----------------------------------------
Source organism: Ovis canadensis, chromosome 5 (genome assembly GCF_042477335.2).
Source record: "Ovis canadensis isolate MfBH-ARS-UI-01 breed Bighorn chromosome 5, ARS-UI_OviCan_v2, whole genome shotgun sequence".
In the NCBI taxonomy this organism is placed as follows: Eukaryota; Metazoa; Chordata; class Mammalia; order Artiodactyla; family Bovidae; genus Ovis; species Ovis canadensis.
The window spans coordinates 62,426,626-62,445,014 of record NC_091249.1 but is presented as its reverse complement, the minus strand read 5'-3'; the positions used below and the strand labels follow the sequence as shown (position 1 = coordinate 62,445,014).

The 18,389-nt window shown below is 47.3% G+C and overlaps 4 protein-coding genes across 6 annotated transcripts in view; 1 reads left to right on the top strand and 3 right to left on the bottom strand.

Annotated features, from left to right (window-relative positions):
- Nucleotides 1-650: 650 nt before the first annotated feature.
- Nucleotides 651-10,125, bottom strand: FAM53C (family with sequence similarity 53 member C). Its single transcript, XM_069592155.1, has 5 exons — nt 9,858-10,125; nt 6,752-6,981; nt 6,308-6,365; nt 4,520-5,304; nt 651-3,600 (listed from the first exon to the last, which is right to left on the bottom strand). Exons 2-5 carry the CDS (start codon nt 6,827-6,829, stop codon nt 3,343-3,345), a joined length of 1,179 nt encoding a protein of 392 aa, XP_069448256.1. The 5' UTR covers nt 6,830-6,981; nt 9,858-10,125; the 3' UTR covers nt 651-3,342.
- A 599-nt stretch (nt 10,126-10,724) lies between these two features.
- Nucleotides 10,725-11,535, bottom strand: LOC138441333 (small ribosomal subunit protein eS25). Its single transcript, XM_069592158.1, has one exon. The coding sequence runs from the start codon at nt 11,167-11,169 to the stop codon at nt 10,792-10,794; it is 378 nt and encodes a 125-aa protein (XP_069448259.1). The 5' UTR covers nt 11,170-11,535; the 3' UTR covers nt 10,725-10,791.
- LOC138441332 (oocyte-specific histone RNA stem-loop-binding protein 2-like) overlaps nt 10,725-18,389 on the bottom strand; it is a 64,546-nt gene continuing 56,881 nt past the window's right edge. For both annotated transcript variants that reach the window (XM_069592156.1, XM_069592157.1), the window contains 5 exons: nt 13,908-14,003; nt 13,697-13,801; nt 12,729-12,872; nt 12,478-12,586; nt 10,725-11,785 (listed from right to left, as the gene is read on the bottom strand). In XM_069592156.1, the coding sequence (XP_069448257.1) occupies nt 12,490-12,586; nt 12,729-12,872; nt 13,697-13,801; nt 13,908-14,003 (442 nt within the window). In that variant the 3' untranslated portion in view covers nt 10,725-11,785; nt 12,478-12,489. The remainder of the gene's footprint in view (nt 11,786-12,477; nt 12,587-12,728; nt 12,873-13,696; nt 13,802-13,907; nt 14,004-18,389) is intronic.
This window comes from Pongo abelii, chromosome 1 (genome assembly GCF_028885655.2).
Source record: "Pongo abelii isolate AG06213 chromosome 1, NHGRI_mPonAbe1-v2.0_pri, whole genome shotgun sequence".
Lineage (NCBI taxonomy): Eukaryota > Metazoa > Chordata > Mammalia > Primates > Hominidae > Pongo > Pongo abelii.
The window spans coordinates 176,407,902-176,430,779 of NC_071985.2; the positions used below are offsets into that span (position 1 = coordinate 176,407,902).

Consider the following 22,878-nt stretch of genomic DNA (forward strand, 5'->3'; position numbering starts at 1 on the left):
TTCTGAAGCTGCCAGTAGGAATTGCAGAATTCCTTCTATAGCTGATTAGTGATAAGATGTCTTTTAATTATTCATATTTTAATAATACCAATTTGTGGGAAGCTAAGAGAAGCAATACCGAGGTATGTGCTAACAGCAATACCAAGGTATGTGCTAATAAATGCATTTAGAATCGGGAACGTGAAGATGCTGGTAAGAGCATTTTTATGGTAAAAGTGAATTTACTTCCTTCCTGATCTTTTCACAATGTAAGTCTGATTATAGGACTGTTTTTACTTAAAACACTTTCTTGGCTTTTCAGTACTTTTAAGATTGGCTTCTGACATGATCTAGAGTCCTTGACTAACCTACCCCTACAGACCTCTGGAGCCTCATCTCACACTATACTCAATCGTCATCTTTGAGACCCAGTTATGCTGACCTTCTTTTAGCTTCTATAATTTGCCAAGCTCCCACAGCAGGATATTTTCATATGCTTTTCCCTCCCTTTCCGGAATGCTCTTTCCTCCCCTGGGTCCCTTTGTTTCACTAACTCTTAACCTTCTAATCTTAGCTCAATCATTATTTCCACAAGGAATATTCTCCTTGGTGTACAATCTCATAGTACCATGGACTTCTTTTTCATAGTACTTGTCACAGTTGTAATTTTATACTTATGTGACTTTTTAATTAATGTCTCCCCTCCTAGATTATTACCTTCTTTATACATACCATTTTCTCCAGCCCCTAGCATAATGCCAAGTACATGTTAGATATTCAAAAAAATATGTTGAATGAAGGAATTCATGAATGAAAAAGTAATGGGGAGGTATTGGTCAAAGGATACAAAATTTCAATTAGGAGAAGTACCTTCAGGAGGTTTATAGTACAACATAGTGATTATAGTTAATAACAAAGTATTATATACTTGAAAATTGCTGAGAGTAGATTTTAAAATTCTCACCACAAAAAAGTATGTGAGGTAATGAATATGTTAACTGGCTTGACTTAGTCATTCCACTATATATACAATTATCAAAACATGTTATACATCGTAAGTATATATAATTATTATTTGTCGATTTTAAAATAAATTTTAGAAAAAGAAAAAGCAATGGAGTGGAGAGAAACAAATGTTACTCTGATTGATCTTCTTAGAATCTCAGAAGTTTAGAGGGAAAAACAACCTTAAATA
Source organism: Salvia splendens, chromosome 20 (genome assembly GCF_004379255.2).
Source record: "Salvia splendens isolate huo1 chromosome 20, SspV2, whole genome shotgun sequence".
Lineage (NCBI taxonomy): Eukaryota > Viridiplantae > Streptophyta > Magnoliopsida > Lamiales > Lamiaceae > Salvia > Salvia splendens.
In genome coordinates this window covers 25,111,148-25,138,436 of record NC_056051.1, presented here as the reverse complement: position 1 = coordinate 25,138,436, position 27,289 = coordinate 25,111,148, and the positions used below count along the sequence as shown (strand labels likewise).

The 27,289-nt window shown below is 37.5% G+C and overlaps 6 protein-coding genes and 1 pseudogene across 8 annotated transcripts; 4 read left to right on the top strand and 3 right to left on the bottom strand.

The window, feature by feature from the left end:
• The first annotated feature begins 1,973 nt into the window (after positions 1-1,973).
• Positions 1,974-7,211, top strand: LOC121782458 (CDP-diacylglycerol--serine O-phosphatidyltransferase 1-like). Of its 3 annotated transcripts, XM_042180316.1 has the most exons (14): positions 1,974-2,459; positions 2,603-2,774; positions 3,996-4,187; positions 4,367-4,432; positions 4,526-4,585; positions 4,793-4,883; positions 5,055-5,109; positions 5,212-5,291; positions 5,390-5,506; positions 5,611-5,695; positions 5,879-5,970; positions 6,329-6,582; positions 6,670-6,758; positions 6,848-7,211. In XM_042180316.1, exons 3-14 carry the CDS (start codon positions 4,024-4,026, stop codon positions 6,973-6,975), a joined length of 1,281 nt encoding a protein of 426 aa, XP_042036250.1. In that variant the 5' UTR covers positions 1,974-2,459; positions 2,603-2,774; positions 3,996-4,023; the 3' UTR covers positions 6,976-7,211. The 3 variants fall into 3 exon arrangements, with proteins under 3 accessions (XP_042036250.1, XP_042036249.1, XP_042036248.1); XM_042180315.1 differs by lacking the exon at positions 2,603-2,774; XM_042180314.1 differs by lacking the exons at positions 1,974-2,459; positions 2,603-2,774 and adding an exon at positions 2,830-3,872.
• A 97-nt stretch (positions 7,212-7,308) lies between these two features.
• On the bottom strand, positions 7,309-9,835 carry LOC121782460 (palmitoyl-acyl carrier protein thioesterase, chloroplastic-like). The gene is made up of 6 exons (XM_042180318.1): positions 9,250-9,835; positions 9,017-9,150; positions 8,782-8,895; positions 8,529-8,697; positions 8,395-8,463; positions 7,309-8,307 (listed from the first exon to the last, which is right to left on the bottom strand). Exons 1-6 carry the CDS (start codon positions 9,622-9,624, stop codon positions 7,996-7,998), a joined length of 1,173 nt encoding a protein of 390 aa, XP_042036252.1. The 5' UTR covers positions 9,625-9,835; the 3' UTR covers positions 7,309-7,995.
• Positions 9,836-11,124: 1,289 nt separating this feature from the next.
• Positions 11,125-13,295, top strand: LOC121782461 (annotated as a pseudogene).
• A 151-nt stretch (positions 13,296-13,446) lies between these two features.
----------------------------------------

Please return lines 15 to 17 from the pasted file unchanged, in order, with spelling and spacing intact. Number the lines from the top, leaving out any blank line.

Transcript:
The window spans coordinates 176,407,902-176,430,779 of NC_071985.2; the positions used below are offsets into that span (position 1 = coordinate 176,407,902).

Consider the following 22,878-nt stretch of genomic DNA (forward strand, 5'->3'; position numbering starts at 1 on the left):
TTCTGAAGCTGCCAGTAGGAATTGCAGAATTCCTTCTATAGCTGATTAGTGATAAGATGTCTTTTAATTATTCATATTTTAATAATACCAATTTGTGGGAAGCTAAGAGAAGCAATACCGAGGTATGTGCTAACAGCAATACCAAGGTATGTGCTAATAAATGCATTTAGAATCGGGAACGTGAAGATGCTGGTAAGAGCATTTTTATGGTAAAAGTGAATTTACTTCCTTCCTGATCTTTTCACAATGTAAGTCTGATTATAGGACTGTTTTTACTTAAAACACTTTCTTGGCTTTTCAGTACTTTTAAGATTGGCTTCTGACATGATCTAGAGTCCTTGACTAACCTACCCCTACAGACCTCTGGAGCCTCATCTCACACTATACTCAATCGTCATCTTTGAGACCCAGTTATGCTGACCTTCTTTTAGCTTCTATAATTTGCCAAGCTCCCACAGCAGGATATTTTCATATGCTTTTCCCTCCCTTTCCGGAATGCTCTTTCCTCCCCTGGGTCCCTTTGTTTCACTAACTCTTAACCTTCTAATCTTAGCTCAATCATTATTTCCACAAGGAATATTCTCCTTGGTGTACAATCTCATAGTACCATGGACTTCTTTTTCATAGTACTTGTCACAGTTGTAATTTTATACTTATGTGACTTTTTAATTAATGTCTCCCCTCCTAGATTATTACCTTCTTTATACATACCATTTTCTCCAGCCCCTAGCATAATGCCAAGTACATGTTAGATATTCAAAAAAATATGTTGAATGAAGGAATTCATGAATGAAAAAGTAATGGGGAGGTATTGGTCAAAGGATACAAAATTTCAATTAGGAGAAGTACCTTCAGGAGGTTTATAGTACAACATAGTGATTATAGTTAATAACAAAGTATTATATACTTGAAAATTGCTGAGAGTAGATTTTAAAATTCTCACCACAAAAAAGTATGTGAGGTAATGAATATGTTAACTGGCTTGACTTAGTCATTCCACTATATATACAATTATCAAAACATGTTATACATCGTAAGTATATATAATTATTATTTGTCGATTTTAAAATAAATTTTAGAAAAAGAAAAAGCAATGGAGTGGAGAGAAACAAATGTTACTCTGATTGATCTTCTTAGAATCTCAGAAGTTTAGAGGGAAAAACAACCTTAAATA